Why keep guineas? After all, they’re so strange-looking that one of the men who delivered our dishwasher refused to get out of the truck.
His partner had to lug the appliance in on his own, clasped in brawny arms, while glancing nervously over his shoulder. He admitted that they both were city guys, so any of our free-ranging farmyard fowl may have freaked them out. But guineas—with their white “masks” and their habit of running full speed at vehicles—seem especially equipped for that purpose!
Watching Like a Hawk for a Hawk
Guineas scream their pointy little heads off when something alarms them, which could theoretically make them good watchdogs, as long as they roost close to the house. Ours usually hang out in the barn at night, which is just as well, since their raucous chorus in the wee hours wouldn’t improve our dispositions.
I actually had young guineas in a cage outside my bedroom window for a while one summer, and don’t recall them sounding off much after darkness fell, so their reputation as watchdogs may be exaggerated. But I did keep the top of their cage covered while they were roosting, which might’ve made a difference.
During the daylight hours, guineas keep an eye on the sky, when not bent on bug patrol, and will shriek a warning when they spot a hawk. That fuss may give other barnyard birds and the wild ones at the feeder time to flee to safety, provided that those other birds understand “guinea-ese!”
A female guinea may actually take on the predator, if necessary, to protect her keets. When my elderly father was a boy, he once saw a bristling hen jump to meet a hawk in midair. As he recalls, feathers flew, and the hawk wisely did also. Speaking of nature red in beak and claw, guineas reputedly will attack rodents and snakes as well, but I’ve never seen them do so.
Beating Chickens at the Game
My father also remembers that his family occasionally ate some of their guineas back in Depression and post-Depression days. The hard-to-catch birds usually had to be shot from a distance, as if they were game birds.
Like the meat of game birds, guinea flesh has less fat than that of chicken. It’s also high in amino acids, so guineas may help protect your health too!
Now that science has discovered what most of us country people knew all along—that eggs actually can be good for us—you theoretically could eat your guinea eggs. However, although guineas are supposed to lay from about mid-spring to mid-autumn, you couldn’t prove that by us. We generally don’t find their hidden nests until after they’ve amassed a considerable pile of eggs. Provided that a possum hasn’t cleaned them out first, we usually leave those eggs in place in hopes that one of the hens will be ambitious enough to hatch a few.
Ticking Off the Ticks
Guineas are generally well-behaved in the garden, though I’ve found that they’ll occasionally nip at daffodil buds early in the spring, and at tomato fruits when they’re thirsty. But they make up for that by their consumption of Japanese beetles and other insects.
The main reason we— and an increasing amount of other people—keep guineas can be summed up in one word: ticks. Lyme disease has people in our section of the country running scared, and for good reason. A single infected blacklegged tick bite, if untreated, may give any one of us pain in the head, neck, or joints, or potentially neurological and heart problems. Antibiotics may prevent or cure the disease if the bite is detected early enough, but some people are afflicted with post-treatment Lyme disease syndrome, which can persist long afterward. You can learn about the others diseases different varieties of ticks may carry at the Centers for Disease Control and Prevention.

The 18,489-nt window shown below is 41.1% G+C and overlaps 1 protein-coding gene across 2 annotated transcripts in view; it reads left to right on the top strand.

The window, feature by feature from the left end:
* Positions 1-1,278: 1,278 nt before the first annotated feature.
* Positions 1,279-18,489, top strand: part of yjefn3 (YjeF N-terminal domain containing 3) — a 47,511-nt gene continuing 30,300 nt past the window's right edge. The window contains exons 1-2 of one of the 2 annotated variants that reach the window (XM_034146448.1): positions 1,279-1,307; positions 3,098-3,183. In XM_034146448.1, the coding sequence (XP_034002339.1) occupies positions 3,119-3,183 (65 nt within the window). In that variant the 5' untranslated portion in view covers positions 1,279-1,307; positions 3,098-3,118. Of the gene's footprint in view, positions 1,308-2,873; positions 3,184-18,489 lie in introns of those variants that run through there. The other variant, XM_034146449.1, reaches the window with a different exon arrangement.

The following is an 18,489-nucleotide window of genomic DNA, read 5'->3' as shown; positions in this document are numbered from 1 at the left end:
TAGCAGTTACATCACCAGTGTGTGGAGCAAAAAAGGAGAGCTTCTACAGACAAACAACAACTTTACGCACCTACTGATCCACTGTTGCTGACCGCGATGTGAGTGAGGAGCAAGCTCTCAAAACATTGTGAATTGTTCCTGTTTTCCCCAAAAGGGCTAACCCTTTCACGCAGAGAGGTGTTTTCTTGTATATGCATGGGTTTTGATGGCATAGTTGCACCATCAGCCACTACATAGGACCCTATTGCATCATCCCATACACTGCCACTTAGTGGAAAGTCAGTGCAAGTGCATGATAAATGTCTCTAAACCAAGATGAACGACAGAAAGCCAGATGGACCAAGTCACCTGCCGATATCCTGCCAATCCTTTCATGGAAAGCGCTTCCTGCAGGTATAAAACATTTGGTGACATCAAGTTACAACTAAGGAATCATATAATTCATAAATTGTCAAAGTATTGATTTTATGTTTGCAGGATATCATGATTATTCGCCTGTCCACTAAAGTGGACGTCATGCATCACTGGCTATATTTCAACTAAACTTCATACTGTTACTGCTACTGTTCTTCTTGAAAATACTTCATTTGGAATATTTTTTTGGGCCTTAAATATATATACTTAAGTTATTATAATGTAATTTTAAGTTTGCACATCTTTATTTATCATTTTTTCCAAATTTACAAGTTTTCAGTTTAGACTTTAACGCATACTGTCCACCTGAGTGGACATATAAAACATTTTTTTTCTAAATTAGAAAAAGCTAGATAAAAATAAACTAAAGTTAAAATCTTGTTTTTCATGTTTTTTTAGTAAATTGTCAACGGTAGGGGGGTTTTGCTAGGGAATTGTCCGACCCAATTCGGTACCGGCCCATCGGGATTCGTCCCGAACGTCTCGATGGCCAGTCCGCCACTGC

Although guineas do have a voracious appetite for bugs, they’re most likely to find adult ticks, while those that cause Lyme disease generally still are in the tiny nymph stage. However, any adult ticks that become guinea gorp won’t be making more babies, which has to help.
Stealing the Show by Showing Up
As has been proved recently, pets have a therapeutic effect on their owners’ health. Most of our birds probably qualify as pets, since we keep them mainly for their egg and entertainment value. Our guineas offer lots of the latter, since they’re just fun to watch — as are the expressions of people who have never seen them before!
Helping Your Guineas Help You
Your guineas obviously will need to be free-ranging rather than cooped up to be successful at tick-picking and hawk-squawking. Granted, those that aren’t protected will be more vulnerable to predators, both foreign and domestic! You may be able to compromise by keeping them indoors at night and releasing them during the day, provided you can convince them to return to a coop in the evening.
Speaking of domestic threats, our largest dog likes to run through the flock occasionally. Fortunately, our birds usually have enough trees or buildings around that they can fly up to a limb or roof to escape.
I don’t think our mutt would kill them, as she hasn’t yet killed the duck who likes to chase her, but her ancestry appears to include mostly herding breeds. Should your dogs be hunting types, either by breed or inclination, you’ll need to train them to leave your barnyard birds alone.
If you grow your own vegetables, you probably should avoid feeding any to your guineas, since you don’t want them to see the ones in the garden as a smorgasbord. But I do give penned keets nutritious weeds, such as dandelions and purslane, since I won’t mind at all if they help me with the weeding once they’re released!
Audrey is the author of the “Thyme Will Tell” series of gardening-related mysteries, one of which received a starred review in Booklist and another a Top Pick from Romantic Times. Her e-book of humorous rural romances is titled Love and Other Lunacies. She lives on a small farm in western Pennsylvania.